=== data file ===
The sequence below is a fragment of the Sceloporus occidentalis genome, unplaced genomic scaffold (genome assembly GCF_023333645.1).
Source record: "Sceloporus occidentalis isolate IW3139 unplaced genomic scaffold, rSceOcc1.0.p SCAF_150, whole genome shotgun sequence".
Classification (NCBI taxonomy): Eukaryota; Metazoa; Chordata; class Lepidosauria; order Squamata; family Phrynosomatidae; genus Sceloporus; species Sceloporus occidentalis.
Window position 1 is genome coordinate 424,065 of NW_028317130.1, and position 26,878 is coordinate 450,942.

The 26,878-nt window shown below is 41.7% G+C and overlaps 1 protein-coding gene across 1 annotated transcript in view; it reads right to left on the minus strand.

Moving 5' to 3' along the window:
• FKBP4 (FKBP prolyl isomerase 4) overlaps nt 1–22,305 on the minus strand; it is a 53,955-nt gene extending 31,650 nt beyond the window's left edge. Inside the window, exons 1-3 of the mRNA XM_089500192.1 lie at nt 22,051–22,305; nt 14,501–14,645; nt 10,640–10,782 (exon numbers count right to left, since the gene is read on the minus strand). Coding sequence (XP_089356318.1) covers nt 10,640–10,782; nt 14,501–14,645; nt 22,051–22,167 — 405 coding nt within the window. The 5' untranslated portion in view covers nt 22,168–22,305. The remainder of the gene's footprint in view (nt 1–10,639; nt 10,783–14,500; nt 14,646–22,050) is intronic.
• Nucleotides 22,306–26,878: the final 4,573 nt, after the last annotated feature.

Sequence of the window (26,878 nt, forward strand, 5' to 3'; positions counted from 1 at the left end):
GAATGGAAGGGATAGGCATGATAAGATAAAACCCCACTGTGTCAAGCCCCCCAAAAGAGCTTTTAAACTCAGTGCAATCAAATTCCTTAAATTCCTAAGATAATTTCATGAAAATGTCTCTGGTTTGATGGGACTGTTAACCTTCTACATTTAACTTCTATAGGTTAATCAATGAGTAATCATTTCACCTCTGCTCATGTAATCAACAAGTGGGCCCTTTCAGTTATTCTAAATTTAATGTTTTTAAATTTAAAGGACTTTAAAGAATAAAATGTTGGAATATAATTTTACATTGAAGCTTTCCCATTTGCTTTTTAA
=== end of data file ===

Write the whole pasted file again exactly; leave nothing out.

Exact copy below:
The sequence below is a fragment of the Sceloporus occidentalis genome, unplaced genomic scaffold (genome assembly GCF_023333645.1).
Source record: "Sceloporus occidentalis isolate IW3139 unplaced genomic scaffold, rSceOcc1.0.p SCAF_150, whole genome shotgun sequence".
Classification (NCBI taxonomy): Eukaryota; Metazoa; Chordata; class Lepidosauria; order Squamata; family Phrynosomatidae; genus Sceloporus; species Sceloporus occidentalis.
Window position 1 is genome coordinate 424,065 of NW_028317130.1, and position 26,878 is coordinate 450,942.

The 26,878-nt window shown below is 41.7% G+C and overlaps 1 protein-coding gene across 1 annotated transcript in view; it reads right to left on the minus strand.

Moving 5' to 3' along the window:
• FKBP4 (FKBP prolyl isomerase 4) overlaps nt 1–22,305 on the minus strand; it is a 53,955-nt gene extending 31,650 nt beyond the window's left edge. Inside the window, exons 1-3 of the mRNA XM_089500192.1 lie at nt 22,051–22,305; nt 14,501–14,645; nt 10,640–10,782 (exon numbers count right to left, since the gene is read on the minus strand). Coding sequence (XP_089356318.1) covers nt 10,640–10,782; nt 14,501–14,645; nt 22,051–22,167 — 405 coding nt within the window. The 5' untranslated portion in view covers nt 22,168–22,305. The remainder of the gene's footprint in view (nt 1–10,639; nt 10,783–14,500; nt 14,646–22,050) is intronic.
• Nucleotides 22,306–26,878: the final 4,573 nt, after the last annotated feature.

Sequence of the window (26,878 nt, forward strand, 5' to 3'; positions counted from 1 at the left end):
GAATGGAAGGGATAGGCATGATAAGATAAAACCCCACTGTGTCAAGCCCCCCAAAAGAGCTTTTAAACTCAGTGCAATCAAATTCCTTAAATTCCTAAGATAATTTCATGAAAATGTCTCTGGTTTGATGGGACTGTTAACCTTCTACATTTAACTTCTATAGGTTAATCAATGAGTAATCATTTCACCTCTGCTCATGTAATCAACAAGTGGGCCCTTTCAGTTATTCTAAATTTAATGTTTTTAAATTTAAAGGACTTTAAAGAATAAAATGTTGGAATATAATTTTACATTGAAGCTTTCCCATTTGCTTTTTAA